11 January 2012

Here's a letter that my hometown newspaper (The Camden Chronicle) and former employer (The Jackson Sun) were both too cowardly to print:



Dear editor,

While spending the last 18 months studying at a seminary outside Boston, I’ve been keeping track of events back at home in Benton County. And as I’ve lived in Boston and seen how the descendants of the original Tea Party participants run things, I’ve come to realize the folks back at home have some misunderstandings.

The protest against taxation without representation was not a protest to end ALL taxation; the New England patriots just wanted the money spent more fairly, closer to home, rather than in England. So I think in the interests of accuracy, the modern-day Tea Party should embrace the ideals of the philosopher who’s so inspired them, the Russian-born novelist Ayn Rand.

Rand was a staunch capitalist and rugged individualist who admired bold thinkers, such as a serial killer of her era whom she praised for knowing what he wanted and going out to get it. She would surely look on approvingly at efforts to defund our local library (and provoke the state to remove books for the first time in state history) so as to ensure the future generation could be raised uneducated and thus better fit to serve those in power.

Rand was not a Christian; she saw Jesus’ advocacy of helping others as a sign of weakness. She’d thus admire the bold fight against providing health care to the poor, feeding hungry children, extending unemployment benefits, or helping provide health insurance to public workers, all Tea Party positions that ask “What would Jesus do?” and then propose to do the exact opposite thing.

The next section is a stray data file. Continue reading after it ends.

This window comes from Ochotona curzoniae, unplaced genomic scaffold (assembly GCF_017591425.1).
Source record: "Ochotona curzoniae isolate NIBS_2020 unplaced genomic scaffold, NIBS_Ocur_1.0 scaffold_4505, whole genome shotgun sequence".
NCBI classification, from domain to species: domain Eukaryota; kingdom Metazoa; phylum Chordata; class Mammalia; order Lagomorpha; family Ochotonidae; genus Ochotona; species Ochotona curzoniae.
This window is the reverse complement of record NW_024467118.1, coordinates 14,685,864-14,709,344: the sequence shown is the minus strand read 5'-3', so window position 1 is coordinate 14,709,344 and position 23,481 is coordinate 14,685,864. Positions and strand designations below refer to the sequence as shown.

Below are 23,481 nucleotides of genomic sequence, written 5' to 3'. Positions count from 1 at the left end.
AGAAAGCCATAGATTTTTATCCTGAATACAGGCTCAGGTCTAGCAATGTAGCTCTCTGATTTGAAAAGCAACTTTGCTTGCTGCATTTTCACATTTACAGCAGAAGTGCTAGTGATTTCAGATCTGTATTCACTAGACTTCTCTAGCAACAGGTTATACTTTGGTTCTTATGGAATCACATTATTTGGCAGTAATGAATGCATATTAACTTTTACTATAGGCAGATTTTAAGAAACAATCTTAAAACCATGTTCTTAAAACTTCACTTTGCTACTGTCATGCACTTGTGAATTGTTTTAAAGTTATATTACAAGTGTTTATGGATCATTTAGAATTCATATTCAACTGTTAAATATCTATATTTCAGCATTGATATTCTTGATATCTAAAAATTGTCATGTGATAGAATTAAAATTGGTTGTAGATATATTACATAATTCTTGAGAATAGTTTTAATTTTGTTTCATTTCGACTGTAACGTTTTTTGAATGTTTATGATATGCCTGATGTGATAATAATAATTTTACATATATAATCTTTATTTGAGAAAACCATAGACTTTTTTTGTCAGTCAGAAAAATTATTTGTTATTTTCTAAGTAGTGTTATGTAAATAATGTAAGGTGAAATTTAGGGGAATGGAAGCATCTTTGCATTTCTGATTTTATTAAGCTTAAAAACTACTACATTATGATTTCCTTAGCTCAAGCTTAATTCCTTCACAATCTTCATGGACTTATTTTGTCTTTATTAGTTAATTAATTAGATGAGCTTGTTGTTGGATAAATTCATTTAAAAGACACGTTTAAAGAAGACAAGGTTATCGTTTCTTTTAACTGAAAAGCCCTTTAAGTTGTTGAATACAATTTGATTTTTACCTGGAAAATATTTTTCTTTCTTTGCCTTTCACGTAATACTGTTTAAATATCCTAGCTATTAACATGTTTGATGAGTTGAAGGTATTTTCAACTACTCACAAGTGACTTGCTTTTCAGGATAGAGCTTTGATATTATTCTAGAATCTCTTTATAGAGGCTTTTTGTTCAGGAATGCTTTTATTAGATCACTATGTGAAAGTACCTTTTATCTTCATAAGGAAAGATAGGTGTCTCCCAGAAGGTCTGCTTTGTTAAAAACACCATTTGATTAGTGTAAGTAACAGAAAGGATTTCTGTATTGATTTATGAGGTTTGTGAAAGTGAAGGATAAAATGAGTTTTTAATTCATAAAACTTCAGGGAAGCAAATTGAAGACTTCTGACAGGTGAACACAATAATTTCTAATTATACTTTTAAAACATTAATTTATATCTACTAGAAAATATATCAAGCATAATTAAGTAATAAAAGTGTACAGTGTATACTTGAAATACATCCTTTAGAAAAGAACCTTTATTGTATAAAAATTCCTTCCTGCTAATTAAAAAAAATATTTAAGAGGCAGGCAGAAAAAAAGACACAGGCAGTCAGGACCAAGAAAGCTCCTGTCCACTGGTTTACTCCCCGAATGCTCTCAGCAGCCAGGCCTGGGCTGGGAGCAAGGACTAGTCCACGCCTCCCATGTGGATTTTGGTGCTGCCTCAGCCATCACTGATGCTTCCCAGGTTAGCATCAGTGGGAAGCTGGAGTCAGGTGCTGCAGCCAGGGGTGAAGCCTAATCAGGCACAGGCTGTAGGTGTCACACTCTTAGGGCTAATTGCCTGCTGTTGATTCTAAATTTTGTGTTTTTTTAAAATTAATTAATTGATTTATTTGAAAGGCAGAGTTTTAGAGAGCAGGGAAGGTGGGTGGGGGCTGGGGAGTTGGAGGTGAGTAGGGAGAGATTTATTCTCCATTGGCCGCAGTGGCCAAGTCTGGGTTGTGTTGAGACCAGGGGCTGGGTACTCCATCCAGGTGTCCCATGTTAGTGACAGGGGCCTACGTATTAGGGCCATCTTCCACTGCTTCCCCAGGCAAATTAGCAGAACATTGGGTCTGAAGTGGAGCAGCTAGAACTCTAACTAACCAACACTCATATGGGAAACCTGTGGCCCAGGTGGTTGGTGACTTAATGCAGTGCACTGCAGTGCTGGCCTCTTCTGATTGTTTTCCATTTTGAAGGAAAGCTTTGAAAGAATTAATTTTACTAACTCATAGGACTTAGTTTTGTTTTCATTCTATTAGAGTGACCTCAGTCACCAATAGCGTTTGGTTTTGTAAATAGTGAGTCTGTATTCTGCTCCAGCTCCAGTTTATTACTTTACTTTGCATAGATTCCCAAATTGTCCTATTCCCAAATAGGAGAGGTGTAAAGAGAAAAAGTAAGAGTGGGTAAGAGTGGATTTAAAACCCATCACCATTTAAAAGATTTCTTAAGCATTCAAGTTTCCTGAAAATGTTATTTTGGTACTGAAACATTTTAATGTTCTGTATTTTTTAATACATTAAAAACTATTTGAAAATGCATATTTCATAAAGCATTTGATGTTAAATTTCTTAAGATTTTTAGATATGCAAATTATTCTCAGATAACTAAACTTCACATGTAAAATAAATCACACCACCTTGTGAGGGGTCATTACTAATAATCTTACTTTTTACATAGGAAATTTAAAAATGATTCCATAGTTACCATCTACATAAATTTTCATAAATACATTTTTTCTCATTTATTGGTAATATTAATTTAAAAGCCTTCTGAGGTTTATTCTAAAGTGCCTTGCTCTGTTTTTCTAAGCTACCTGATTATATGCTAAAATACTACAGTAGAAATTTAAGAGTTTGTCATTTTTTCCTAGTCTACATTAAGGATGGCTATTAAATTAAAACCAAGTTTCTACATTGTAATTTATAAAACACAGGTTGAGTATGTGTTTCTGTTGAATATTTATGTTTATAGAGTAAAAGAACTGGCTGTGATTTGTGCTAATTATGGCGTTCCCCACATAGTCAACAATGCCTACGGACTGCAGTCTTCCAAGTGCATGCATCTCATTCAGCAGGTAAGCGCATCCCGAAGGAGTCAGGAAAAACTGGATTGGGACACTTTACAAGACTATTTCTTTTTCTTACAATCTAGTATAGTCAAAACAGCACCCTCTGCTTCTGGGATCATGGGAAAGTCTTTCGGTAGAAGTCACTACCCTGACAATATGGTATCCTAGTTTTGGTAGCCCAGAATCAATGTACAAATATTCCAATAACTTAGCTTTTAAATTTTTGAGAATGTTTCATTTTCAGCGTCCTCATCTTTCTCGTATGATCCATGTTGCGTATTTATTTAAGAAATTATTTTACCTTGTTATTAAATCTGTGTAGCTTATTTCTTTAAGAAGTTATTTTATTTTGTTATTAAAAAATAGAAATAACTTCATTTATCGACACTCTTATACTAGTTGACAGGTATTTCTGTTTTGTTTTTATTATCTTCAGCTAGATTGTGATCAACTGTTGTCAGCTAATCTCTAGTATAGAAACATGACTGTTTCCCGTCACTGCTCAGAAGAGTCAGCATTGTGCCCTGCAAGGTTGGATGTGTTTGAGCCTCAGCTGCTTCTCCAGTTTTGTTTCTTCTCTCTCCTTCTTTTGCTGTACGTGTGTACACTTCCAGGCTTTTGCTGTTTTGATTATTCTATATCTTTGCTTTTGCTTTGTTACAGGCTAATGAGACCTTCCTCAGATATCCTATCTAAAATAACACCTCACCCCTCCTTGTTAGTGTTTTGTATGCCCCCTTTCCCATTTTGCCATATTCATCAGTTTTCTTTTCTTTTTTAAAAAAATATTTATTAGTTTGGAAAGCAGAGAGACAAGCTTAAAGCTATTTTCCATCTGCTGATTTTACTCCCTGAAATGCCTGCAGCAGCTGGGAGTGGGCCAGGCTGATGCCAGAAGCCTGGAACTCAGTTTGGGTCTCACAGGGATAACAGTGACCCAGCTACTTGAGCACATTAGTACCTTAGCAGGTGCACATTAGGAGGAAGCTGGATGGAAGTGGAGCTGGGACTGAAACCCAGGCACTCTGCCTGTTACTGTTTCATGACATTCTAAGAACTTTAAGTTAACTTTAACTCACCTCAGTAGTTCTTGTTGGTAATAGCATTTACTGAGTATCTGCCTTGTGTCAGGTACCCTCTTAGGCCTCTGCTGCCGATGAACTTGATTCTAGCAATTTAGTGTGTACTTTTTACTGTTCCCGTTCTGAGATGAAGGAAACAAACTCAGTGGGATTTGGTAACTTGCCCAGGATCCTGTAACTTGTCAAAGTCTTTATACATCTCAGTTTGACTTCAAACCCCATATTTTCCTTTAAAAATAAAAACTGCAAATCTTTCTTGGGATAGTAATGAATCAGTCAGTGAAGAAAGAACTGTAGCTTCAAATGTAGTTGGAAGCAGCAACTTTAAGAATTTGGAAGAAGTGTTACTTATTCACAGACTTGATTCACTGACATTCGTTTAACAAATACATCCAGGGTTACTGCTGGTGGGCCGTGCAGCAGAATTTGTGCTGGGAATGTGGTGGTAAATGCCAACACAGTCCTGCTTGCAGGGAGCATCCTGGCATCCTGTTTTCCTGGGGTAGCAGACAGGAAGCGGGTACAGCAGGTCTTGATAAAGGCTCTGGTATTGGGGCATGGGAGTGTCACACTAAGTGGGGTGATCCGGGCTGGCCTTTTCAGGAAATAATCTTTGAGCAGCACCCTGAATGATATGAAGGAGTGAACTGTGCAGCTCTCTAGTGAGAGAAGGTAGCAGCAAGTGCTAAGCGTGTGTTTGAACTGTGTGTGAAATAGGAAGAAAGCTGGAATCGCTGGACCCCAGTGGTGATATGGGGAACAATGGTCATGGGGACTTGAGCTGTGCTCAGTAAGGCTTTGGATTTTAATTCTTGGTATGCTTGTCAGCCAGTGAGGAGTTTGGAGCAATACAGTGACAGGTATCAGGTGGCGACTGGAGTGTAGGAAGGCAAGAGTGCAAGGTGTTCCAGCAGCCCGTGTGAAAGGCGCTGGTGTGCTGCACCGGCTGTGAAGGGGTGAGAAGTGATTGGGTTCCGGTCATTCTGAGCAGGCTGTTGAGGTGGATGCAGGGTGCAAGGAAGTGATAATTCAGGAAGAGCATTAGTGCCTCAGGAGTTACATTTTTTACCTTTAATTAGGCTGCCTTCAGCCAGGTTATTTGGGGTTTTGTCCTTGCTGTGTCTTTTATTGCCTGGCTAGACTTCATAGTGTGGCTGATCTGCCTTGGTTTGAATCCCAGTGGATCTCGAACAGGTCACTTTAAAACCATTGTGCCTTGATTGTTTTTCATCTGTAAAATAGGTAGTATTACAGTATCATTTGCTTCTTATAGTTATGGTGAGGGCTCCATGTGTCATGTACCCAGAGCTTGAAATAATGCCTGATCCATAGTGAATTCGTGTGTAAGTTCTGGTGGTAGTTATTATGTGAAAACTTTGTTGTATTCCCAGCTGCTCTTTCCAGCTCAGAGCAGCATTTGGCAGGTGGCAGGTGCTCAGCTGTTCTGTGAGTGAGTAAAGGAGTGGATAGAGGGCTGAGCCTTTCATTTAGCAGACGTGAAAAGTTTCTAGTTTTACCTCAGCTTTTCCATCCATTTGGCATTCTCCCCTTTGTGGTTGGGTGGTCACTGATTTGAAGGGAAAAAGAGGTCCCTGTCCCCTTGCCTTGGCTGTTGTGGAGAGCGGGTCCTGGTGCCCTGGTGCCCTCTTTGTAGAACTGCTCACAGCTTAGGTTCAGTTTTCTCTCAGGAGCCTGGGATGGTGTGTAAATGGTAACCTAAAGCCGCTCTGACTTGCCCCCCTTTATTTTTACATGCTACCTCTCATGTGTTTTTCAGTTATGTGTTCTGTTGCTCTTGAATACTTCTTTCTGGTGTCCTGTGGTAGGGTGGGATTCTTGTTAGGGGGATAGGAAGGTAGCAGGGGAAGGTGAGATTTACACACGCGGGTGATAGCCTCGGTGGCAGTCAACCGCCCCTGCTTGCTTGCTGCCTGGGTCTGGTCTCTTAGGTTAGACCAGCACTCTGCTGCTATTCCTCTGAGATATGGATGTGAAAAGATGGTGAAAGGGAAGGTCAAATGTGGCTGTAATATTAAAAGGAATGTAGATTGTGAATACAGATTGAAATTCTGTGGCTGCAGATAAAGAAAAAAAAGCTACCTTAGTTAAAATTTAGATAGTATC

Tea Party politicians cannot follow Rand and Jesus, but they don’t have to reject religion entirely; indeed, they’ve worked hard to instill religious values in our government, just not the religion you’d expect. Anton Levay based many of the teachings of the Church of Satan on Ayn Rand’s principles. So I encourage the Benton County Republicans to change their name to the Satanist Party and proudly present their true face to the world as they battle to preserve wealth and success for themselves, poverty and underperformance for the rest.

Jason Tippitt
Newton, Mass., originally from Camden

1 comment:

  1. Good post, pretty accurate. Most of the people in the tea party are just aimlessly and angry. The "Randroids," as I call them, are the ones that lead this angry bull around by the nose. Dick Armey says, "Be mad at big government." Grover Norquist says, "Be mad at taxes." Lou Dobbs says, "Be mad at immigrants and minorities." Newt Gingrich says, "Be mad at the poor and destitute."

    I think you actually might be onto something here. Our best shot at taking the wind out of the Tea Party's sails may be to force their rank-and-file to reconcile their political agenda with their faith, since they report overwhelmingly as Christian and disproportionately as Evangelical. For example, I have a conservative uncle who emailed me a link to an old video of Milton Friedman (talking up rational self-interest, capitalism, etc.) and added to the message, without irony, "WWJD?". I (an atheist) shot back that Jesus was very clear on that question, citing Matthew 6:19-20, Luke 16:9 & 18:22 and Acts 2:45.

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